More alcohol permits will be available for development in Hamilton and Boone counties if Gov. Mike Pence signs a bill approved by the General Assembly.
House Bill 1386 would also tweak a 2015 law that deals with regulations for the vaping industry, a proposal that local shop owners say doesn’t really fix their issues.
The Senate passed the bill 63-30 on Monday. It would allow the Indiana Alcohol and Tobacco Commission to issue up to four new permits each in Whitestown, Lebanon, Zionsville, Westfield, Carmel and Fishers—with the total issued under the new provisions not to exceed 24. The three-way permits would allow restaurants to sell alcohol, wine and spirits to in-house customers.
Each permit would cost $40,000.
Local officials say the permits are needed now to accommodate development that's been stymied under a state system that allocates permits based on population.
Most municipalities in those counties have hit their permit limits, which are based on U.S. Census Bureau figures that are updated only every 10 years. Cities in the northern suburbs have experienced rapid growth—adding thousands of new residents before the new census is recorded.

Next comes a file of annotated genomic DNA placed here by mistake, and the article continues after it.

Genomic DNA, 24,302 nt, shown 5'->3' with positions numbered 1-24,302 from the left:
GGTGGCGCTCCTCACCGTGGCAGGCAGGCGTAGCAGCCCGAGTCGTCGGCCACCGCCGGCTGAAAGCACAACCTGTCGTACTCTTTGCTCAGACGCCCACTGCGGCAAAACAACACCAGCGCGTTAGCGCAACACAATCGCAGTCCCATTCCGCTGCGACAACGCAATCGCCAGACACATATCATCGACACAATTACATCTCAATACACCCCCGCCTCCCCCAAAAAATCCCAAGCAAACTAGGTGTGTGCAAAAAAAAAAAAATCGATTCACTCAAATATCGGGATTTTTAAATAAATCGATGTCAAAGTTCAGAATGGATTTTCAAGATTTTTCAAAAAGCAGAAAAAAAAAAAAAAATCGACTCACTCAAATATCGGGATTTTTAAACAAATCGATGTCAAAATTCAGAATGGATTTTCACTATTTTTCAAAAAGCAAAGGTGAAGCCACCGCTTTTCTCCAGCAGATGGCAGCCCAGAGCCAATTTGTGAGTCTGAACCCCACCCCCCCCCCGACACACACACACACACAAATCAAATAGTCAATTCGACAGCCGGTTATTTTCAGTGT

When a community hits its cap, the only way a business can obtain a permit is to purchase an existing one from a current permit-holder. Privately-sold alcohol permits can cost $25,000 to $90,000. The state typically charges $1,000.
The legislation also changes a law approved last year that blocks the manufacturers of e-liquids used for vaping from doing business in Indiana unless the ATC approves them by June 30. Their applications, however, must include certifications from a security firm that has checked their adherence to safety rules, including remote security monitoring and remote video surveillance.
The problem, according to several e-liquid manufacturers, including a number of mom-and-pop shops throughout Indiana, is that no security firms met the stringent requirements of last year’s law. And they said under the changes approved by the General Assembly and now on their way to the governor, only one security firm now meets the requirements.
They say that creates monopoly business for the firm—Lafayette-based Mulhaupt—and could create a backup of inspections and applications to the state. That’s important because manufacturers can’t be approved after June 30.
Supporters of the bill say they believe other security firms would also qualify.